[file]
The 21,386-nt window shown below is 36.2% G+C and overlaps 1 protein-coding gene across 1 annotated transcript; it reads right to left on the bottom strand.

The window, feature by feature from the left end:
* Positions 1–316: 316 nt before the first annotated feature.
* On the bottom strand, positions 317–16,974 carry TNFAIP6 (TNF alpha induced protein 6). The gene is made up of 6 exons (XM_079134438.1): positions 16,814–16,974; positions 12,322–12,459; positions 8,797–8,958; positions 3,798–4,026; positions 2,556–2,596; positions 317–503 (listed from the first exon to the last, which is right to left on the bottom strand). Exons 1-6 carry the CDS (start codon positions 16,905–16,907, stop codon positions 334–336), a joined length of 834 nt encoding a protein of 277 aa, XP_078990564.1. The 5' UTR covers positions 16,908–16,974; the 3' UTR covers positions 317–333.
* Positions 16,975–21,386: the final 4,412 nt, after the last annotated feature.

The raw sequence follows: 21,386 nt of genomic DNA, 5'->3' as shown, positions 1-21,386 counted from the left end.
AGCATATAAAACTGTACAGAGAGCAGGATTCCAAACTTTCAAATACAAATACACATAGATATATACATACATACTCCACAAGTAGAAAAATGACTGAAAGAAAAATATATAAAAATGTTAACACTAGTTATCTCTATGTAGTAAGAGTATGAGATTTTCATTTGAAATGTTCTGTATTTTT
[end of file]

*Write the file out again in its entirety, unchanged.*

The 21,386-nt window shown below is 36.2% G+C and overlaps 1 protein-coding gene across 1 annotated transcript; it reads right to left on the bottom strand.

The window, feature by feature from the left end:
* Positions 1–316: 316 nt before the first annotated feature.
* On the bottom strand, positions 317–16,974 carry TNFAIP6 (TNF alpha induced protein 6). The gene is made up of 6 exons (XM_079134438.1): positions 16,814–16,974; positions 12,322–12,459; positions 8,797–8,958; positions 3,798–4,026; positions 2,556–2,596; positions 317–503 (listed from the first exon to the last, which is right to left on the bottom strand). Exons 1-6 carry the CDS (start codon positions 16,905–16,907, stop codon positions 334–336), a joined length of 834 nt encoding a protein of 277 aa, XP_078990564.1. The 5' UTR covers positions 16,908–16,974; the 3' UTR covers positions 317–333.
* Positions 16,975–21,386: the final 4,412 nt, after the last annotated feature.

The raw sequence follows: 21,386 nt of genomic DNA, 5'->3' as shown, positions 1-21,386 counted from the left end.
AGCATATAAAACTGTACAGAGAGCAGGATTCCAAACTTTCAAATACAAATACACATAGATATATACATACATACTCCACAAGTAGAAAAATGACTGAAAGAAAAATATATAAAAATGTTAACACTAGTTATCTCTATGTAGTAAGAGTATGAGATTTTCATTTGAAATGTTCTGTATTTTT